Brain implant turns one man into a Johnny Cash fanatic
Mr B had a modest interest in music.
For decades, he listened to the Beatles, the Rolling Stones and Dutch songs.
But all that changed after the Dutch man got a brain implant.
Suddenly, he became a Johnny Cash fanatic. Ring Of Fire, Folsom Prison Blues and Sunday Morning Coming Down became his favourites.
Singer-songwriter Cash was widely considered one of the most influential American musicians of the 20th century
Mr B would listen only to Cash.
That's not even the weirdest part.
Whenever the batteries of the implant ran out, Mr B reverted to his old taste in music.
This unusual tale was published in a research journal Frontiers of Behavioral Neuroscience with the title "A case of musical preference for Johnny Cash following deep brain stimulation of the nucleus accumbens". (Yes, quite a mouthful.)
We've broken down the science for you.
In which Mr B gets a brain implant
Mr B had been suffering from extremely severe obsessive compulsive disorder (OCD) for 46 years.
In 2006, he was treated with deep brain stimulation. He got an implant to stimulate his brain constantly with electricity.
In which Mr B falls in love with Cash
About six months later, he heard Ring Of Fire on the radio. Thus began his love affair with Cash.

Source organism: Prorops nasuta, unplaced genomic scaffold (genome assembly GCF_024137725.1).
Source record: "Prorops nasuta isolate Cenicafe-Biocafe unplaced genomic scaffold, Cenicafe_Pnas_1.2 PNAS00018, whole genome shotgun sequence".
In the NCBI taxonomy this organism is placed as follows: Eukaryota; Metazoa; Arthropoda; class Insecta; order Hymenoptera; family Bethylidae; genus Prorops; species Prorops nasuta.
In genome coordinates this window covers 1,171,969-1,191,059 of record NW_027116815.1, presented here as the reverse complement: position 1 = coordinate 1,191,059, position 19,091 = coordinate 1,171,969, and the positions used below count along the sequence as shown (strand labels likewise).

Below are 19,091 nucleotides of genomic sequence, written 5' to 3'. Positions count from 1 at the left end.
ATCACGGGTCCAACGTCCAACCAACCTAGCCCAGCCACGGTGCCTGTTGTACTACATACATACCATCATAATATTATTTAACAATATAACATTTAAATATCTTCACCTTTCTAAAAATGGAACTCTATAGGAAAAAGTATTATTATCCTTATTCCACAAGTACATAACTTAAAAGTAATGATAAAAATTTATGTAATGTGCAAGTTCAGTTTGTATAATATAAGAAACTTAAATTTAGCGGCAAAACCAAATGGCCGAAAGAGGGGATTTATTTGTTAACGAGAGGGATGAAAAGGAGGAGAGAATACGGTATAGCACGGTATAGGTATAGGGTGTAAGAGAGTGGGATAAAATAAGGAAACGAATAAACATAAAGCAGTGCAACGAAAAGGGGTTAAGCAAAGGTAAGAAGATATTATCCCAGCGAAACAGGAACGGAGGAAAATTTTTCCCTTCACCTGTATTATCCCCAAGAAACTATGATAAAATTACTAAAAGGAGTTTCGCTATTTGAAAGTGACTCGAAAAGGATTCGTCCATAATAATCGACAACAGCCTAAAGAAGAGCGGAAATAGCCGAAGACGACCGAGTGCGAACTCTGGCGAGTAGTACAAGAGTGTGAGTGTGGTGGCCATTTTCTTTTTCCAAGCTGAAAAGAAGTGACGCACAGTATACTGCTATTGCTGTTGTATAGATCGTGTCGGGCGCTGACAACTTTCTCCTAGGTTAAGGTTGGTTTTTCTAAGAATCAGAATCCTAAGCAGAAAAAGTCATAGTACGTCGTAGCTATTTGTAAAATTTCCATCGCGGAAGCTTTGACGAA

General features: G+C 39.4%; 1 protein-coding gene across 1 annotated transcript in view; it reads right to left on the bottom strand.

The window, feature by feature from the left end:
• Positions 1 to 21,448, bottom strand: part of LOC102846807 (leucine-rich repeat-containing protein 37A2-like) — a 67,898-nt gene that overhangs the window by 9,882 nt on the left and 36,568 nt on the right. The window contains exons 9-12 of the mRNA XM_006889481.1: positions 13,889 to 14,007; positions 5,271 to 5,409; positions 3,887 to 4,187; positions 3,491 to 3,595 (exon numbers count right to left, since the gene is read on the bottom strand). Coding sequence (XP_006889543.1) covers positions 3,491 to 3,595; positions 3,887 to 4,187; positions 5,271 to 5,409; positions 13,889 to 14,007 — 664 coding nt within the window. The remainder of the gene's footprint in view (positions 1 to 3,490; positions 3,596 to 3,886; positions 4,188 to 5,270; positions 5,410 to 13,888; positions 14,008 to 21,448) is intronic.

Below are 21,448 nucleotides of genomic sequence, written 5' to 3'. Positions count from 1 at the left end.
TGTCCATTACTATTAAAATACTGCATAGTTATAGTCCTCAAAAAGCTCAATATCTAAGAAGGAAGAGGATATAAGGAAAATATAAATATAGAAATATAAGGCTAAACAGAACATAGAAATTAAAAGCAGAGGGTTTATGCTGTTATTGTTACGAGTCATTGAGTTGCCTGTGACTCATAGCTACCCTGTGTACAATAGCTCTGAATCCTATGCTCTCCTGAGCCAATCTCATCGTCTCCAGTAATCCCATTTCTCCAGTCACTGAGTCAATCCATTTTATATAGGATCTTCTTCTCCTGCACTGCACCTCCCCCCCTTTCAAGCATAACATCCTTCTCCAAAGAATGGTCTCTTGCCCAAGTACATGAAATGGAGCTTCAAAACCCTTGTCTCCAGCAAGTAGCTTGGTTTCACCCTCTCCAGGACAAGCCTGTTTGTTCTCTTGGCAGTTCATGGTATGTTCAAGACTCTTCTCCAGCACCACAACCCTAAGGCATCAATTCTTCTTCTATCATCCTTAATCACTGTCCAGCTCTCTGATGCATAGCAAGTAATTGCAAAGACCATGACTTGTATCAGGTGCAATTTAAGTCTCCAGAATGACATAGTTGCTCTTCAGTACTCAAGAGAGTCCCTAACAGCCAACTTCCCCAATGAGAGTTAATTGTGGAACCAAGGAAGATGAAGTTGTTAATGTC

The report stated that he was "deeply moved by the raw and low-pitched voice of the singer".
"From this moment on, Mr. B kept listening simply and solely to Johnny Cash and bought all his CDs and DVDs," the report said.
"He reports that there is a Johnny Cash song for every emotion and every situation, feeling happy or feeling sad and although Mr. B played almost simply and solely Johnny Cash songs for the following years, the music never starts to annoy him."
In which Mr B is a happier, more confident man
Was this another form of OCD? Apparently not.
"Listening to Johnny Cash is pleasurable and not preceded by anxiety, nor is discomfort provoked when the patient is prevented from listening," the report said.
Mr B was having "far less OCD, anxiety and depressive symptoms" and "felt highly confident ".
Well Mr B, we're glad for you.
Source: Frontiers of Behavioral Neuroscience, The Washington Post, Business Insider Malaysia